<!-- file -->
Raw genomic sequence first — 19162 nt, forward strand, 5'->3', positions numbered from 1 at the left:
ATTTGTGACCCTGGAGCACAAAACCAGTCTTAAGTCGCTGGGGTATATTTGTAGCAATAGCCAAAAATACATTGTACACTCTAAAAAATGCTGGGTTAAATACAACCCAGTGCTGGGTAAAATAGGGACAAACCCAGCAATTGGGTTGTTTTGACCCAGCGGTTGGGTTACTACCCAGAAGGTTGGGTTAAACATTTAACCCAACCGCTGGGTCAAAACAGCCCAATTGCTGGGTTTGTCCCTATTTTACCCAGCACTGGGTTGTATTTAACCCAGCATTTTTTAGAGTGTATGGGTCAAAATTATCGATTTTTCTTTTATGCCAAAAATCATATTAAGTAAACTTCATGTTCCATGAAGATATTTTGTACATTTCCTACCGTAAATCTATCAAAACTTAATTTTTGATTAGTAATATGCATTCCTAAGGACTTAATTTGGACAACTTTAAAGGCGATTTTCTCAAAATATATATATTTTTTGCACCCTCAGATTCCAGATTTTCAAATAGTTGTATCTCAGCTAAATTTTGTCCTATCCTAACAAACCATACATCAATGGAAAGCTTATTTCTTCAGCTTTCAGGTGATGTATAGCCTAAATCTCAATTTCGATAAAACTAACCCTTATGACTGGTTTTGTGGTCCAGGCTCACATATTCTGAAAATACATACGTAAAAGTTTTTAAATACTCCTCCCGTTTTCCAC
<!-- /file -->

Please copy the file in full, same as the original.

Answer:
Raw genomic sequence first — 19162 nt, forward strand, 5'->3', positions numbered from 1 at the left:
ATTTGTGACCCTGGAGCACAAAACCAGTCTTAAGTCGCTGGGGTATATTTGTAGCAATAGCCAAAAATACATTGTACACTCTAAAAAATGCTGGGTTAAATACAACCCAGTGCTGGGTAAAATAGGGACAAACCCAGCAATTGGGTTGTTTTGACCCAGCGGTTGGGTTACTACCCAGAAGGTTGGGTTAAACATTTAACCCAACCGCTGGGTCAAAACAGCCCAATTGCTGGGTTTGTCCCTATTTTACCCAGCACTGGGTTGTATTTAACCCAGCATTTTTTAGAGTGTATGGGTCAAAATTATCGATTTTTCTTTTATGCCAAAAATCATATTAAGTAAACTTCATGTTCCATGAAGATATTTTGTACATTTCCTACCGTAAATCTATCAAAACTTAATTTTTGATTAGTAATATGCATTCCTAAGGACTTAATTTGGACAACTTTAAAGGCGATTTTCTCAAAATATATATATTTTTTGCACCCTCAGATTCCAGATTTTCAAATAGTTGTATCTCAGCTAAATTTTGTCCTATCCTAACAAACCATACATCAATGGAAAGCTTATTTCTTCAGCTTTCAGGTGATGTATAGCCTAAATCTCAATTTCGATAAAACTAACCCTTATGACTGGTTTTGTGGTCCAGGCTCACATATTCTGAAAATACATACGTAAAAGTTTTTAAATACTCCTCCCGTTTTCCAC